FOOD HISTORY: Animal Crackers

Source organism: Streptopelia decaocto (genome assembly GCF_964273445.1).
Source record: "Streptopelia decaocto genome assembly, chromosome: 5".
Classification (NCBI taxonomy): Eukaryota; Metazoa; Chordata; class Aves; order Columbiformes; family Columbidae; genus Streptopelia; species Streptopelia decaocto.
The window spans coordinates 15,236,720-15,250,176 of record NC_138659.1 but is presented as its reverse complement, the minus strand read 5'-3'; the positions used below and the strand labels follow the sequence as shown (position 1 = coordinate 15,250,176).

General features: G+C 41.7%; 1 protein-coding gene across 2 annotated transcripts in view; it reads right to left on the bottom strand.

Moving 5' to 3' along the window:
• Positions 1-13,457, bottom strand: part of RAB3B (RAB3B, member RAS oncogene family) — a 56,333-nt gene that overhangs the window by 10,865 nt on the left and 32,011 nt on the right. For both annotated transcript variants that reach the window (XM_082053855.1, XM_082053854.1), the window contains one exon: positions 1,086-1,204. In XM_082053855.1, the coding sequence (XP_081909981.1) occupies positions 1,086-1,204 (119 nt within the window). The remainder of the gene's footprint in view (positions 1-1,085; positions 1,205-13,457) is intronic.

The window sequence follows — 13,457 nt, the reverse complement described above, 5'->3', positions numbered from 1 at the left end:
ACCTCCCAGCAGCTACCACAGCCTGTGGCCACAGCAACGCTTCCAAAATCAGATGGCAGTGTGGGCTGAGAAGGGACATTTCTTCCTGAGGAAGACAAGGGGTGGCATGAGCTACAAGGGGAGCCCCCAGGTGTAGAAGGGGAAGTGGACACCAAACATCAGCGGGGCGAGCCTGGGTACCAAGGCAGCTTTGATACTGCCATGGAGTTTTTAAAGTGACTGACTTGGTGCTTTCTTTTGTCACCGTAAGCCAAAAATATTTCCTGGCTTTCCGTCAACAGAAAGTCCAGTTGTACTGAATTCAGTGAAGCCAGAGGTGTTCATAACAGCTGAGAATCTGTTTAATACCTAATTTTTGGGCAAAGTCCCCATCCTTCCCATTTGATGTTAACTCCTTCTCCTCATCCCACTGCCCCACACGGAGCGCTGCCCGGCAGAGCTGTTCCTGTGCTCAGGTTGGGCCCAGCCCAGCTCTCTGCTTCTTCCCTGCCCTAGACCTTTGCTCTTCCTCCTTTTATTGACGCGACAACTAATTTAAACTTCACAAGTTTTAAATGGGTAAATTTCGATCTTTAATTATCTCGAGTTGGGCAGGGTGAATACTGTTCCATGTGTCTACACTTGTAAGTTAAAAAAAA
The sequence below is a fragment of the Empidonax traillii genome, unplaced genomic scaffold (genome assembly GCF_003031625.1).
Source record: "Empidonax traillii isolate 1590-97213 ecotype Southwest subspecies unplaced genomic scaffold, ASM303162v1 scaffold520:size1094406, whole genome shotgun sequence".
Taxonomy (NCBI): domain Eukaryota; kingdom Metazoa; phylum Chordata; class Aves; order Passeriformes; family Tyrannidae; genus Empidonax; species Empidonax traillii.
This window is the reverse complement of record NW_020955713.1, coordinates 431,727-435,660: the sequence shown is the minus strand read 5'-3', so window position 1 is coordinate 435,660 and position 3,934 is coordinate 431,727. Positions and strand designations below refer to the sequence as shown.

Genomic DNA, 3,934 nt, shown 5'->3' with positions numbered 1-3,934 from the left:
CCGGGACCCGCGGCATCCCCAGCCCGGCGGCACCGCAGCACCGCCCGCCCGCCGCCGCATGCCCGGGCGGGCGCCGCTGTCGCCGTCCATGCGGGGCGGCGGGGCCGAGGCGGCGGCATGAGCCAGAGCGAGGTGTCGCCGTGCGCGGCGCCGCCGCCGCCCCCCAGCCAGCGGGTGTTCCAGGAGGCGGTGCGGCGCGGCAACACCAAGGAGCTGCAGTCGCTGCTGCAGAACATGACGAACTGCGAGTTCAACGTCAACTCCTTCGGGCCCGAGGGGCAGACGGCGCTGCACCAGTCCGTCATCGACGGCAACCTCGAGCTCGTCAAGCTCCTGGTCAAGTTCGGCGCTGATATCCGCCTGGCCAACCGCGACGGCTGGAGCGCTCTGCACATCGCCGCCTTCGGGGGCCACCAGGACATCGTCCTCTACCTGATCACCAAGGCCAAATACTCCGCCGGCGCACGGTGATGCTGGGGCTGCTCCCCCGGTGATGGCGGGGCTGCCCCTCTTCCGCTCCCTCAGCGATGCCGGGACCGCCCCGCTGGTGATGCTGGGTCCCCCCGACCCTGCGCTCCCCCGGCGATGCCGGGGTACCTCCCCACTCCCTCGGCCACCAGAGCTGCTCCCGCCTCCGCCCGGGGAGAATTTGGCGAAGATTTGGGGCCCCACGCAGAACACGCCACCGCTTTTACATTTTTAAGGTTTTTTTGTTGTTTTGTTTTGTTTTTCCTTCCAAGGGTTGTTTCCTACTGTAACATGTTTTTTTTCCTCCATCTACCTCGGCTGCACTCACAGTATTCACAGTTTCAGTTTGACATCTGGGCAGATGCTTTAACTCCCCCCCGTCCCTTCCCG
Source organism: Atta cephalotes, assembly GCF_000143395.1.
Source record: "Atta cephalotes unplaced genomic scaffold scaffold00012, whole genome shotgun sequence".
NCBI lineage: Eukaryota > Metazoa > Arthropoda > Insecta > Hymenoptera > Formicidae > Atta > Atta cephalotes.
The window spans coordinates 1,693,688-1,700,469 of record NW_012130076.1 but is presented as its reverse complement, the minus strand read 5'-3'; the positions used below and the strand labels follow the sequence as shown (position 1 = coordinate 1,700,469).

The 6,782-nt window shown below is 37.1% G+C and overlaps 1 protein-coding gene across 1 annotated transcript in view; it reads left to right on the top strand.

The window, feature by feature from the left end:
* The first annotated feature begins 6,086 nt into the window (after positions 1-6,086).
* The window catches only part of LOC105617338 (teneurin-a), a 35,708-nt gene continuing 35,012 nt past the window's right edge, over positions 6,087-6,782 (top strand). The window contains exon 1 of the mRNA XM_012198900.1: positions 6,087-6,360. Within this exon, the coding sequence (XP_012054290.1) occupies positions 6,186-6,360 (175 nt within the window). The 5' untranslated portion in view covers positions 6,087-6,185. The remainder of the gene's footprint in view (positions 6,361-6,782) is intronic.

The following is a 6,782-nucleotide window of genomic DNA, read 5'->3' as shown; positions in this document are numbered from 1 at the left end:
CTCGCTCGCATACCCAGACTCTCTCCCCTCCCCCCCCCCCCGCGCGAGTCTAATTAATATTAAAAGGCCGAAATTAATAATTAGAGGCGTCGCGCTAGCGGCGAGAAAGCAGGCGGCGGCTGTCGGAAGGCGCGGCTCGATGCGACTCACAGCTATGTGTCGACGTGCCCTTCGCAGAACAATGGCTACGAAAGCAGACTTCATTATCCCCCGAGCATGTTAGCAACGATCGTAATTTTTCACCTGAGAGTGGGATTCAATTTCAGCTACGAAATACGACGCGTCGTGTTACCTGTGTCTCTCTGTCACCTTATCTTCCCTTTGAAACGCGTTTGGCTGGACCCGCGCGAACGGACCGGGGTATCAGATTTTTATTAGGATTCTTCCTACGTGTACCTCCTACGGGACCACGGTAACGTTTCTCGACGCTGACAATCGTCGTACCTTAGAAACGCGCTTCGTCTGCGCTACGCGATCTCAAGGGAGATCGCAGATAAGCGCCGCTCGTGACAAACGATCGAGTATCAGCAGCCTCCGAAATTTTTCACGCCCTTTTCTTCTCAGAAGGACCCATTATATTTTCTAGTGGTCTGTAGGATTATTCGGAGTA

While animal shaped crackers/ cookies have existed for many generations, they first were introduced from England into the United States in the 1800's where they became popular, instantly.Many small, local bakeries made their own version of "animal" or "circus" crackers. One of these, the Stauffer Bisquit Company of York, Pennsylvania, one of the first to jump into the business, produced their first shipment in 1871 and, even today, still produce animal crackers using a recipe little changed from the original. However, the modern product that we know of as "Animal Crackers'" came into being when two independent baking companies, the St. Louis, MO based Dozier - Weyl Cracker Co. and the New York based Holmes and Coutts Company merged to form the National Bisquit Co., now known as Nabisco. They developed a a "Circus" theme brand of animal crackers known as "Barnum's Animals" named after the most famous American "showman" and circus producer of the time, P.T. Barnum. The special, rectangular cardboard box, which  contained a variety of animal shaped crackers, was decorated as a circus wagon and was originally designed as a Christmas special and  had a string attached so the the box could be placed on a Christmas tree as  an ornament. Further, this was the first time that animal crackers were sold in a box rather than a tin container or, as bulk, in a "cracker barrel". Over the years, both  the number and variety of animals contained in the Nabisco "Circus Wagon" have changed but have always remained popular.The Nabasco brand of animal cracker is the largest selling; 40 million boxes sold each year in the United States and 17 other countries, world wide. However, in the United States, Stauffers, the original US commercial animal cracker bakery and the Austin division of the  Keebler Co. produce animal crackers, as the Cadbury Great Britian and the Bahlsen Co. in Gremany.